It seems certain Buddhist groups have come to believe in something they call the "luminous mind" or the "primordial consciousness"; in essence, a mind that is lasting, stable, and assumedly pleasant.

From a Theravada point of view, this is terribly problematic; if this mind is able to know multiple consecutive objects, then it is indistinguishable from multiple cittas arising and ceasing, and thus not lasting at all. The idea that there is something lasting from moment to moment sounds very much like the concept of a soul. How does it differ? Or is the point that these Buddhists do believe in a soul?


4 Answers 4


This belief of a lasting mind is challenging Paticca Samuppada itself. If there's a primordial mind, it has to be present at the time of birth. So it has to be none other than the Patisandi Citta. If this Citta is permanent, one of the following two major teachings of lord Buddha has to be false.

  1. Sankhara Paccaya Vinnaya - Dependent on volitional formations, consciousness arises
  2. Sabbe Sankhara Anicca - All conditioned phenomena are impermanent

"Luminous, monks, is the mind.1 And it is defiled by incoming defilements." -Pabhassara Sutta

Here, the Buddha is saying that the mind as a process is luminous when there are no defilements. He never mentions anything about a lasting citta. It's the same Vinnana of the five aggregates which is conditioned. If being luminous is enough to assume that it is permanent, the bodies of the Abhassara Brahmas should be permanent too. Because they are said to be radiant. :)

  • Depends on whether or not you consider the primordial mind to be conditioned, which it generally is not considered to be. Ajahn Sumedho also talks about consciousness not being personal. Commented Apr 21 at 2:34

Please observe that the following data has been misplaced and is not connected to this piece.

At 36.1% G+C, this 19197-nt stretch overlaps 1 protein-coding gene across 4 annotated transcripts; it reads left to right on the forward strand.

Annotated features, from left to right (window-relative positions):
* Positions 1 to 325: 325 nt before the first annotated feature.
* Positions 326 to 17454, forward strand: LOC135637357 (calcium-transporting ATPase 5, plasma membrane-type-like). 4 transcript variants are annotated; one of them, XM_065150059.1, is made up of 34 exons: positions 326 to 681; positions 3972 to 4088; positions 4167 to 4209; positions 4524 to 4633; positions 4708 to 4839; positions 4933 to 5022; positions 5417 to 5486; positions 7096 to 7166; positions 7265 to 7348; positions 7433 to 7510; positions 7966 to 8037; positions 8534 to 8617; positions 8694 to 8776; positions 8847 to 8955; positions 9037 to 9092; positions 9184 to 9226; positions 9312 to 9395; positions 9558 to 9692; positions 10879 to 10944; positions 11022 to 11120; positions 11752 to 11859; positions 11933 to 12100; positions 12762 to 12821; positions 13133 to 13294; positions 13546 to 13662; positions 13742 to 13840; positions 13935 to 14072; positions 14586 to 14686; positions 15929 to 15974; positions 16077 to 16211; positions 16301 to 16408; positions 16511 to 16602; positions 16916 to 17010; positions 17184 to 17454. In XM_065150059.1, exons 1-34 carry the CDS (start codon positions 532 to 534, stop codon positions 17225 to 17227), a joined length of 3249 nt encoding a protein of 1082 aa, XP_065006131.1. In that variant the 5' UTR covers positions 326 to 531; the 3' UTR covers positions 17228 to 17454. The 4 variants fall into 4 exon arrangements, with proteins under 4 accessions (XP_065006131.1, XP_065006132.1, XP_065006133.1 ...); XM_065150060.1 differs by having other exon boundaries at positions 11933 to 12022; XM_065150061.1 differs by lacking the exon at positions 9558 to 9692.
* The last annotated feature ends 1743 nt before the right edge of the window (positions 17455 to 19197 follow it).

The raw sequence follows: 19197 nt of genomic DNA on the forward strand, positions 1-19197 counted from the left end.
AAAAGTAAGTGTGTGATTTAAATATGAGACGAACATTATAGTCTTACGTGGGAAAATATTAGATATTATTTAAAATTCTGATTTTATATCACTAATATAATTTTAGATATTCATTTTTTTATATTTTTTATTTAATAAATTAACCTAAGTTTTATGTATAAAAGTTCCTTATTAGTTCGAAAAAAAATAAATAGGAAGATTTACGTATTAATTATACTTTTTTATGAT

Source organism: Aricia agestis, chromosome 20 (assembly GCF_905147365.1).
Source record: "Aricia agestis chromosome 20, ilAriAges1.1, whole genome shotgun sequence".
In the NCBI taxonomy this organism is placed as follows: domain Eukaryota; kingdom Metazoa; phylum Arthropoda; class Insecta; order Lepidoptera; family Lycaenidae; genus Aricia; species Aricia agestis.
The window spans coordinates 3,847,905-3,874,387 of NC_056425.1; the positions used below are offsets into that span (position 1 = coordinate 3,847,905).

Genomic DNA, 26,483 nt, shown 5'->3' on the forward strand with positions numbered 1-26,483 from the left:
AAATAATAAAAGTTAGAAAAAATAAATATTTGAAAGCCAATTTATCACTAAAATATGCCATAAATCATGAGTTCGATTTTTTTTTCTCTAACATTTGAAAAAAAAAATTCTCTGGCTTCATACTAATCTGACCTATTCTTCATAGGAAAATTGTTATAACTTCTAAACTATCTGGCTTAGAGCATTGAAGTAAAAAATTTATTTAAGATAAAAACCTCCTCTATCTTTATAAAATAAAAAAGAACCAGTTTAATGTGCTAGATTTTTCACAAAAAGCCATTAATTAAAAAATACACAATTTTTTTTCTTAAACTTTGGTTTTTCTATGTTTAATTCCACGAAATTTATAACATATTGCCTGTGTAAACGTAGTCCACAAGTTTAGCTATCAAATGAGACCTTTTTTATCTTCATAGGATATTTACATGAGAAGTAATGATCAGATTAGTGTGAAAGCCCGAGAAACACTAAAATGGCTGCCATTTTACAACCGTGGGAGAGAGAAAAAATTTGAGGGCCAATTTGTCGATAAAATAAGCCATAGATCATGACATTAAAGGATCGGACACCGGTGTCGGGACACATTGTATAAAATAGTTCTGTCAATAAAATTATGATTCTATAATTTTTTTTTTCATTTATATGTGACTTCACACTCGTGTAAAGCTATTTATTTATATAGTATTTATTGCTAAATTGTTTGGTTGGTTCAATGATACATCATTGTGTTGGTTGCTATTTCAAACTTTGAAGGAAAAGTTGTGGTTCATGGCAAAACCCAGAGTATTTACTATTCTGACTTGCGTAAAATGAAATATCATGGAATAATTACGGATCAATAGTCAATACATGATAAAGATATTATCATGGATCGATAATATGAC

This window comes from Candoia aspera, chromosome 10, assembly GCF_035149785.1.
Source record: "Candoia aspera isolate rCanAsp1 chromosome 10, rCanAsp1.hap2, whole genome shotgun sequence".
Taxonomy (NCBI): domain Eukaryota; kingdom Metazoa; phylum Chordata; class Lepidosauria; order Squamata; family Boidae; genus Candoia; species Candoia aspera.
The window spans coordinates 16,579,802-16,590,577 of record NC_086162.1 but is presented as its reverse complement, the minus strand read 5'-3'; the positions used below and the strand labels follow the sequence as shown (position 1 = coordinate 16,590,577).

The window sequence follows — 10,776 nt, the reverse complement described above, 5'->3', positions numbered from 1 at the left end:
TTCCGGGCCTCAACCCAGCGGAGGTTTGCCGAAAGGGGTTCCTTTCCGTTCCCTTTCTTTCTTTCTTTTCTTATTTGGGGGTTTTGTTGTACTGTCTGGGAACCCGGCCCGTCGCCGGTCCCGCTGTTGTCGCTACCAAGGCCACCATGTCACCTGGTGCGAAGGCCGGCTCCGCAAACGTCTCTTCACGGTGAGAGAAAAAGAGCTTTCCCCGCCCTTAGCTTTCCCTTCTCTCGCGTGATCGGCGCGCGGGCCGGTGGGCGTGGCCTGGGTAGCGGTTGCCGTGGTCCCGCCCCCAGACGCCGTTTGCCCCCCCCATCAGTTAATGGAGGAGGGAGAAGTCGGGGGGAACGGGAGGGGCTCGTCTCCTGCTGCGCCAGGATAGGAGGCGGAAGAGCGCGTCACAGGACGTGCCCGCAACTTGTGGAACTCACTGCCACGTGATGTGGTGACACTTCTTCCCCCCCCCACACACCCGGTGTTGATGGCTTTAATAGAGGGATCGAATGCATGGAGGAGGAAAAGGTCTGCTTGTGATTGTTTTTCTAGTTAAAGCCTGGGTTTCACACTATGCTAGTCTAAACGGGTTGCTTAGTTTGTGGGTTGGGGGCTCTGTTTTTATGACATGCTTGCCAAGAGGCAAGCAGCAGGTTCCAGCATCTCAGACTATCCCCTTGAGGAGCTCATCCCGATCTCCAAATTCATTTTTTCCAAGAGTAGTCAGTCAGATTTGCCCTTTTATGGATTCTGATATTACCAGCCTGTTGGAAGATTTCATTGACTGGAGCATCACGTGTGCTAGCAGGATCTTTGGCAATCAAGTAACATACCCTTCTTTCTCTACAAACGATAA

"Luminous mind" in pali is pabhassara citta.

There will always be a problem when we start translating: citta, sometimes as consciousness, sometimes as mind; and there is another word in pali, vinnana, which is sometimes translated as mind, discriminating mind etc.

In my understanding of pali translation, translation of the use of a pali word is dependent on context, precedence and a whole host of other things.

There are opinions that to translate the cannon, understanding its context, the translator would have to have some experience of Buddhist meditation to get its flavour. If we say that is so, then how do we know that the translator is not incorporating his experience, basic or advance into his translation? If it is necessary and desirable then an advanced practitioner's translation would be much preferred, than to one who has no experience at all (if it is even possible to translate without any Buddhist meditative experience). We are after all talking about practice and experience.

Putting the problem of translation aside I'm going to decipher, IMHO, my understanding and translation of citta, vinnana and phabassara citta.

First I would quickly translate vinnana as mind or discriminating mind, and put that aside or away as not concerned with citta, which is translated as consciousness and phabassara citta, which would be luminous consciousness.

As we all know from our Abhidhamma there is only ONE consciousness (citta) and because of the many different mental contents (cetasikas) that arise with it we get different flavours of citta ( 89 flavours) etc...

  • Now what is this ONE citta?

  • And what is this arising and ceasing of the different flavours of citta, if it is not this one citta?

  • What does it mean for the citta to cease: does it mean to disappear into nothingness or disappear into something?

    • If it is nothingness, where does what makes up the citta and mental contents (call it energies, tendencies or whatever) goes and how does it arise again from its cessation? If its further arising is due to tendencies, where are these tendencies stored when the citta disappear?

    • If it is something, it must only be citta as there is nothing else that is other than citta.

It takes a lot of faith to believe that the citta disappears into nothingness and then arises again from nothingness almost intact with its kammic tendencies untouched.

What other traditions have explained (including the Thai forest Theravadin tradition, through the experiences of accomplished meditation masters like Ajahn mun) is that, that one citta that we have been talking about is the phabassara citta, "luminious consciousness/mind(loosely)" or primordial mind, clear light mind, buddha nature, bodhicitta, etc..